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Old 04-12-2007, 20:12   #16
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There are some gems and some very misleading statements in several of the above posts. And, some red herrings.

1. As Rick said, there are good reasons for having BOTH a ham and a marine SSB aboard these days. I won't elaborate here, for sake of brevity; there are posts on the SSCA board which make the case.

2. Virtually ALL SSB radios aboard small vessels these days -- ham or marine -- are powered by 12 volts. The discussion about 115VAC power supplies and generators is a red herring. It's almost never involved.

3. Marine rigs, in general, are more tolerant of low input voltages than are, e.g., many ham rigs. Once input voltage drops -- for whatever reason -- below a threshold level for that particular radio it begins to behave erratically or to just quit. Typically, an HF set will begin "FM-ing", or distorting the voice signal. Most ham rigs are designed to operate at voltages normally found in cars, i.e., 13.6 or 13.8 volts (with the motor running); they're happy with voltages plus or minus 10%, but not much more. Marine rigs generally have 15% or more tolerance.

4. Some ham rigs are very good in this respect, and will operate down to voltages as low as will marine rigs. And, there are good solutions, like the W4RRY booster which delivers 13.6 volts to the radio with battery voltages as low as about 11 VDC. I've used this wonderful little device on my boat for a couple of years now. See, e.g., Gallery :: W4RRY Leo's Battery Booster

5. The discussion about voltage drop is interesting, but not complete. Yes, quality fuses have lower voltage drops than do bi-metal circuit breakers. And, fuses provide better protection for the radio than do circuit breakers. And, they are more reliable (less prone to failure). Still, circuit breakers may be OK in addition to fuses, since the amount of voltage drop at the typical loads presented by a SSB radio are very small. Usually, the prime culprits in voltage drop occurrences is inadequate size wiring and poor connections, not fuses and circuit breakers.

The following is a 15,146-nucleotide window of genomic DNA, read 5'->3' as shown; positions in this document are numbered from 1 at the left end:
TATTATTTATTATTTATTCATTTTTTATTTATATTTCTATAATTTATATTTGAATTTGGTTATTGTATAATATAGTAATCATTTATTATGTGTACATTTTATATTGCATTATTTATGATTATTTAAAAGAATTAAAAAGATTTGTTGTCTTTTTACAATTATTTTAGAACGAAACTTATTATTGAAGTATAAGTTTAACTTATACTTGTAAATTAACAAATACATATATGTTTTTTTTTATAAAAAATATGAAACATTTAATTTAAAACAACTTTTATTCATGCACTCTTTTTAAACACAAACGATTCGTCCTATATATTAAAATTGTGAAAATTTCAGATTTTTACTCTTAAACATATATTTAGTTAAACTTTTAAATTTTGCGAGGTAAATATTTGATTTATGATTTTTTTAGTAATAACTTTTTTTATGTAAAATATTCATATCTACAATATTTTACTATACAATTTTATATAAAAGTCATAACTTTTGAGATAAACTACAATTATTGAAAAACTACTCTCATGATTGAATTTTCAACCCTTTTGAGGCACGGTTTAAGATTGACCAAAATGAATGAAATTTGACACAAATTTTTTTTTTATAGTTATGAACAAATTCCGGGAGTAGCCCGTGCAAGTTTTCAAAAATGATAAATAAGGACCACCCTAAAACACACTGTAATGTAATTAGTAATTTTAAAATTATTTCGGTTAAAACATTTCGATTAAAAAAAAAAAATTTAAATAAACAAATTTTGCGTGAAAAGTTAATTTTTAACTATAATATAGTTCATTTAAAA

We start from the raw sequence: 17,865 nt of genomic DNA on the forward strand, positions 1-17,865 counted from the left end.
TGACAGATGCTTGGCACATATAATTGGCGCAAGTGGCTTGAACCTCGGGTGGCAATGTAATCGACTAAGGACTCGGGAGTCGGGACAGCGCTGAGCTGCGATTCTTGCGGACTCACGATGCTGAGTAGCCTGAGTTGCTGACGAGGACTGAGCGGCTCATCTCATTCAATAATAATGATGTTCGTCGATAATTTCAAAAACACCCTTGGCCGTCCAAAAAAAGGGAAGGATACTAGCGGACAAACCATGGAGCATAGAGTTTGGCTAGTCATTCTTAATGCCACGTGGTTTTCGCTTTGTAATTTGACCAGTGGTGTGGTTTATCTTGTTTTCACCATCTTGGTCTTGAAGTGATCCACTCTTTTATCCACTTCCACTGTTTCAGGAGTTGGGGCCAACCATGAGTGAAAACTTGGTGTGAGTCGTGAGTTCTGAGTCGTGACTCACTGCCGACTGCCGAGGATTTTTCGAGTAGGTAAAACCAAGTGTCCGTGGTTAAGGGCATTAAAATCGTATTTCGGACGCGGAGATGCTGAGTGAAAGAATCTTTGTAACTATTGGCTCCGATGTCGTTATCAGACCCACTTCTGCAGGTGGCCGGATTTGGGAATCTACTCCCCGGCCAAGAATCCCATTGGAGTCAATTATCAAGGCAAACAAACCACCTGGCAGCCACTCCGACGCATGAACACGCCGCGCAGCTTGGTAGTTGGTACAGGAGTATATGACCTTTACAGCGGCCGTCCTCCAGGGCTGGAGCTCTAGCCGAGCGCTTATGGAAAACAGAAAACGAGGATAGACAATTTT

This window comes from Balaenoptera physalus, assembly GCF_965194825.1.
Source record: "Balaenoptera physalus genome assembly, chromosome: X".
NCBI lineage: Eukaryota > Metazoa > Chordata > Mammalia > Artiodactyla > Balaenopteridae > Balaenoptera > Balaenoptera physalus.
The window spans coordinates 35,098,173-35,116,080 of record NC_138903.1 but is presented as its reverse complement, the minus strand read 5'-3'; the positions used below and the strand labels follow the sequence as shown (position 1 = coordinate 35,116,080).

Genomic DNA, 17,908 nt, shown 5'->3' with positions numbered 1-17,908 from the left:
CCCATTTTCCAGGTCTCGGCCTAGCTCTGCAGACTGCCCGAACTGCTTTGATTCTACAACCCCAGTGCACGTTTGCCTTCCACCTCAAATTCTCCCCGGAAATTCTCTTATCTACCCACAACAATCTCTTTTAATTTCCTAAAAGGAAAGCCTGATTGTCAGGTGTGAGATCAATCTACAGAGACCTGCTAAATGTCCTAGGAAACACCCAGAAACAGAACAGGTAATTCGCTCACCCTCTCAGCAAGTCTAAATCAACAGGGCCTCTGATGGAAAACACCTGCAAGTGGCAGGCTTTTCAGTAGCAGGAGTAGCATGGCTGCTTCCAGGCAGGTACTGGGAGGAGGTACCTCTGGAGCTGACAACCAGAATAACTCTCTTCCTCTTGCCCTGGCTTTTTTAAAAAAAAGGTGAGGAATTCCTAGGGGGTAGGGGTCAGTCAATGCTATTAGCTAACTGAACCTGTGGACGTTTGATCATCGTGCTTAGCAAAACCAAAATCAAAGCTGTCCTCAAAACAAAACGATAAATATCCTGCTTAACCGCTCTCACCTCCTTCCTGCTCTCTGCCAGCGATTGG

6. As Rick said, fuses or circuit breakers belong NEAR THE BATTERY. And, contrary to what Rick said, one isn't enough. You need to fuse BOTH the positive and the negative leads to a SSB radio.

7. The discussion re: fixed and variable PEP levels is ...well...misleading (I'm trying to be nice). Both marine and ham radios use similar PEP levels...generally between 100 and 150 watts...and in most cases the user can choose to reduce the output power (many commercial radios have a LOW-MED-HIGH power setting, while many ham rigs have a continuously variable RF power level adjustment). Mostly, users don't touch these....the radios operate at their rated output levels most of the time.

Bill
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Old 05-12-2007, 16:58   #17
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The real world of SSB installations

Many marine and HAM rigs are rated to operate (meet spec) with input voltages down to 11.6, 11.7 V. Many of these rigs that I have tested meet specs down to 11.0 V (but don't count on it).

Many installation problems have been traced to wiring the rigs via the customary installed dc distribution panel that has a breaker for the rig, and a main dc breaker for the panel and then another breaker or fuse from a house battery, also with a switch in-line with the battery and fuse.

HAM rigs operating at rated PEP may draw 20A. It does not matter that the current is a peak value or not because the IR drops in the typical dc panel installation mentioned DO cause a significant drop at these current peaks and, although one might complain that the ship's wiring is marginal or undersized for this, that does not ameloriate the problem of time degradation of all the intermediate connections in the current loop (don't forget ground) which ALSO includes power and ground drops due to things like bilge pumps cutting in. As a result it is recommended, IN GENERAL, to not use the ship's normal dc panel and distribution system (including the ground dc distribution system. Instead, wire the rig directly to a battery using approved wiring and fuses (yeah, one is supposed to put a fuse in the ground side of the rig not for personal safety but supposedly for the safety of the rig and coax).